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Pittsburgh needs more hotels and better meeting space but at least now people really want to visit, which is the biggest hurdle.
Craig Davis may have come to Pittsburgh for work, but he stayed for love.
He arrived in the Steel City in 1994 when he was 27 and quickly fell in love — first with a girl, then with the girl’s city.
“I married a Pittsburgh girl,” he said. “If you marry a Pittsburgh girl, they tend to want to stay.”
And so stay he did. Now he and the Pittsburgh girl — Gwen — have been married for 18 years, longer even than his marriage to VisitPittsburgh, the official tourism promotion agency for Allegheny County, where he is now CEO.
As the area transformed in recent decades, tourism rose to a new level of prominence, growing into a $5.5 billion a year industry that generates almost 40,000 jobs countywide.
Long gone are the days when he would go out and sell Pittsburgh with a bit of an apologetic tone, Mr. Davis said recently, sitting in his 28th floor corner office at Fifth Avenue Place, Downtown. Behind his desk is a breathtaking view of the converging rivers — and a free look at the action in PNC Park.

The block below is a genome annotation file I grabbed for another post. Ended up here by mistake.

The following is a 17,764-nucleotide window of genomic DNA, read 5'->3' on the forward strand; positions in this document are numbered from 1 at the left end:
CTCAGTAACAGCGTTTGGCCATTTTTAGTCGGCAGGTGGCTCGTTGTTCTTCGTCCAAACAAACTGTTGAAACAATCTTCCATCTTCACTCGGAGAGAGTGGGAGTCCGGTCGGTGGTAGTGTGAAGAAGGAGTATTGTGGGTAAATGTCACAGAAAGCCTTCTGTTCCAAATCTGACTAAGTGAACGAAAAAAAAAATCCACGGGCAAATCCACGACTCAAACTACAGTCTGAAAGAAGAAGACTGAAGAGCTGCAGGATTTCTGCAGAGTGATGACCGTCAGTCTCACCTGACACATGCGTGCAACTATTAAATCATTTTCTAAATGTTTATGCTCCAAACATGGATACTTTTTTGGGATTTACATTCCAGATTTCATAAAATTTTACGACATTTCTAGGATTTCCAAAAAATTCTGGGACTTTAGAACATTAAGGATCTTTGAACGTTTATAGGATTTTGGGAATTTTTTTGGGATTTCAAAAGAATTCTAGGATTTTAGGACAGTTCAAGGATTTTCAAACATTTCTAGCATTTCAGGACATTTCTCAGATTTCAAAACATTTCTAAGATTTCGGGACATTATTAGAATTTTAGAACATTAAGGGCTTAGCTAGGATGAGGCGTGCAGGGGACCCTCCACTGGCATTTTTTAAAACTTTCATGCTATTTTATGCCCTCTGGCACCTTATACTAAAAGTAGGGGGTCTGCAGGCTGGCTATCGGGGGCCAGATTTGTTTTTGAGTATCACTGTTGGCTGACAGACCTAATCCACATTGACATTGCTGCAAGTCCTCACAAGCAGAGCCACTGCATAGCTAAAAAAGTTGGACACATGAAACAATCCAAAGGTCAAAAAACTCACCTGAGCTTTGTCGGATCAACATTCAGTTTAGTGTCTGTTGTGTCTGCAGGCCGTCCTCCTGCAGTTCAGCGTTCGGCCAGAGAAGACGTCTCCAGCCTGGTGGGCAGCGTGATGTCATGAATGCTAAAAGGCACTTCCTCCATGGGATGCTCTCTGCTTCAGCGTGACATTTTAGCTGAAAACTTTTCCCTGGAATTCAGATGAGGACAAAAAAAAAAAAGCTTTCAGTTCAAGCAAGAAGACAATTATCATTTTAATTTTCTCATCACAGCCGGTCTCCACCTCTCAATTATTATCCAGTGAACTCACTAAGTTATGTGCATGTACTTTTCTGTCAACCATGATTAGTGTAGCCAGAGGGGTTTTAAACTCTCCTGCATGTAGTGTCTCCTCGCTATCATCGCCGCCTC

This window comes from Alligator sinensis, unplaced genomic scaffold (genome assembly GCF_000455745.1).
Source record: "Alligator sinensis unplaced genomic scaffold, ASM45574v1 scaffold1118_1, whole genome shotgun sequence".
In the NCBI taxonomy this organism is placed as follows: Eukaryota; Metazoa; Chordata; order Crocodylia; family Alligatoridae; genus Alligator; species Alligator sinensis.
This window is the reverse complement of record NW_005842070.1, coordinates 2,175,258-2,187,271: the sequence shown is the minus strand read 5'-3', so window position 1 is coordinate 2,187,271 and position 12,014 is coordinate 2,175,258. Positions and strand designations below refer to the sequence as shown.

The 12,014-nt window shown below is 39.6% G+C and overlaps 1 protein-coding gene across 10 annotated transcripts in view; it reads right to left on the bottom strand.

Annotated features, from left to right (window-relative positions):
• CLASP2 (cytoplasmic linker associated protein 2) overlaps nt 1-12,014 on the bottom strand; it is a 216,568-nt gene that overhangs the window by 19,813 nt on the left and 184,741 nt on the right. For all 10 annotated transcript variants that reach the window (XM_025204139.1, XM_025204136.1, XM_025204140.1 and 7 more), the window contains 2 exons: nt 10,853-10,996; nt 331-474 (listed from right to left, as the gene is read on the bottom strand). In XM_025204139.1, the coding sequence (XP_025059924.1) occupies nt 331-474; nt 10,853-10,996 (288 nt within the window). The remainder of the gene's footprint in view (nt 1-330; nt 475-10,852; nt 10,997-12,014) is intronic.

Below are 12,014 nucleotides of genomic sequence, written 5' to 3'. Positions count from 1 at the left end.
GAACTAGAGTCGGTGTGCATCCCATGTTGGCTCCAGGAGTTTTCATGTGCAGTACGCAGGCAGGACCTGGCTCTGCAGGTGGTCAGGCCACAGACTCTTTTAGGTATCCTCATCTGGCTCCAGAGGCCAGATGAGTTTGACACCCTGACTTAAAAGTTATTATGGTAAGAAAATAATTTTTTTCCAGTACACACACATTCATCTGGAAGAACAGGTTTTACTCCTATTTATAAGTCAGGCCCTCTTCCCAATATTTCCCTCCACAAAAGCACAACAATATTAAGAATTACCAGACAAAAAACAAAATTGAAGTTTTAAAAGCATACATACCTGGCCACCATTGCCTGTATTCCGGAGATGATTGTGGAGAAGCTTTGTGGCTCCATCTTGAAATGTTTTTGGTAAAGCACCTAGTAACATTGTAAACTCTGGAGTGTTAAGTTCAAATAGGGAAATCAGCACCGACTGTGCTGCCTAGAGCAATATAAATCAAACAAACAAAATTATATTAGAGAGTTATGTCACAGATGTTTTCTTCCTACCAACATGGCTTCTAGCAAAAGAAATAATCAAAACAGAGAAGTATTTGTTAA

“Pittsburgh is one of the hottest tourist destinations right now in the United States,” he said. “It’s such a great honor to be in charge of the group that’s tasked to sell the city and what it has.”
And what, exactly, does it have? That is the question Mr. Davis and his team are tasked with answering for companies seeking a convention spot, families looking for a road trip and young adults on the prowl for a weekend of fun.
“Clean, safe and compact” is the phrase that came up again and again.
Whether it’s business people working at the convention center and dining Downtown, families catching a game at PNC Park before riding the incline up to Mount Washington, or a couple of 20-somethings gallivanting through Oakland and South Side like characters from Michael Chabon’s “Mysteries of Pittsburgh,” everyone can appreciate clean, safe streets and the compact nature of the city.
The city’s evolution in recent decades is especially remarkable to Mr. Davis, now 49 and living with his wife in Murrysville. Plenty of tourists still come with questions about steel, he said, expecting a polluted company town.
“People, if they haven’t been here lately haven’t been here,” he said.
Mr. Davis would still like to see another major hotel attached to the convention center, which he said would give the city a competitive edge with other convention hubs like Baltimore and Louisville.
But even without that added amenity, Mr. Davis continues to promote the city he loves.